[ntp:questions] Should ntpd be run with highest priority (-N)?

Dave Hart davehart at gmail.com
Thu Sep 15 00:04:30 UTC 2011


On Wed, Sep 14, 2011 at 15:51, Chris Albertson
<albertson.chris at gmail.com> wrote:
> At least in the case of a GPS reference clock, I don't think priority
> has an effect of accuracy.  The PPS signal gets time stamped inside
> the interrupt handler.  At long at NTP can process each PPS before the
> next one comes in it should be fine.

Correct, with a PPS source, priority of ntpd matters much less.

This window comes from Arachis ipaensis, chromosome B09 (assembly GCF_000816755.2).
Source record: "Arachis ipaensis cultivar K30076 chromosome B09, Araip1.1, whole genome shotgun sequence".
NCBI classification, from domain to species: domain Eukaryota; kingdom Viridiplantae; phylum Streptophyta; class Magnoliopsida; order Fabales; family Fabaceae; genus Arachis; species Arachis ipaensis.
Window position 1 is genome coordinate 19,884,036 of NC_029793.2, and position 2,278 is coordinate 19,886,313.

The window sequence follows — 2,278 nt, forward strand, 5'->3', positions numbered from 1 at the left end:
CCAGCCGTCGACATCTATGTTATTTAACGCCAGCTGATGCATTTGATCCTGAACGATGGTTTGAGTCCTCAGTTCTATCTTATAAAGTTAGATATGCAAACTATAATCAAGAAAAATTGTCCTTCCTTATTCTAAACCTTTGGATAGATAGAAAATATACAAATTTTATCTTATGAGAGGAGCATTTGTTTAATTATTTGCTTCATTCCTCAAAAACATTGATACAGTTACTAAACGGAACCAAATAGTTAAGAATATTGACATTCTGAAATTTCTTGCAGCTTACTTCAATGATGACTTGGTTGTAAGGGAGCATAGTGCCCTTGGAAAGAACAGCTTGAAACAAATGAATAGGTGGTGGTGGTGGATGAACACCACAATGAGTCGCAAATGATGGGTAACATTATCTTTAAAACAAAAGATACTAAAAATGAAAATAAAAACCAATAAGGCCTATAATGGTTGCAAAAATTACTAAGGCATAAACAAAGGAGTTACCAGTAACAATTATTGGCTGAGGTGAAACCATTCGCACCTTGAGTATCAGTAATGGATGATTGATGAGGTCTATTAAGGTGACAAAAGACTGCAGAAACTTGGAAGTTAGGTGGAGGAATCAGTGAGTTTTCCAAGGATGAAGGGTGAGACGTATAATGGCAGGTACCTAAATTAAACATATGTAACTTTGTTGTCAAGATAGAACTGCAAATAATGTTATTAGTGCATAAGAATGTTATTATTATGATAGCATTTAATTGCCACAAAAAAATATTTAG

Similarly, most systems provide the SO_TIMESTAMP socket option which
ntpd uses to request the IP stack timestamp the arrival of NTP
packets.  Where SO_TIMESTAMP is not available, ntpd takes a timestamp
when it processes the packet and treats it as the arrival timestamp,
so higher priority helps.  Windows does not offer SO_TIMESTAMP, and in
fact the port of ntpd to Windows ignores -N and always attempts to
raise its priority, though it will proceed with a warning logged if
not allowed.  -N is ignored because historically the ntpd Windows
port's priority-raising code failed to take it into account, and
always attempted.

Cheers,
Dave Hart



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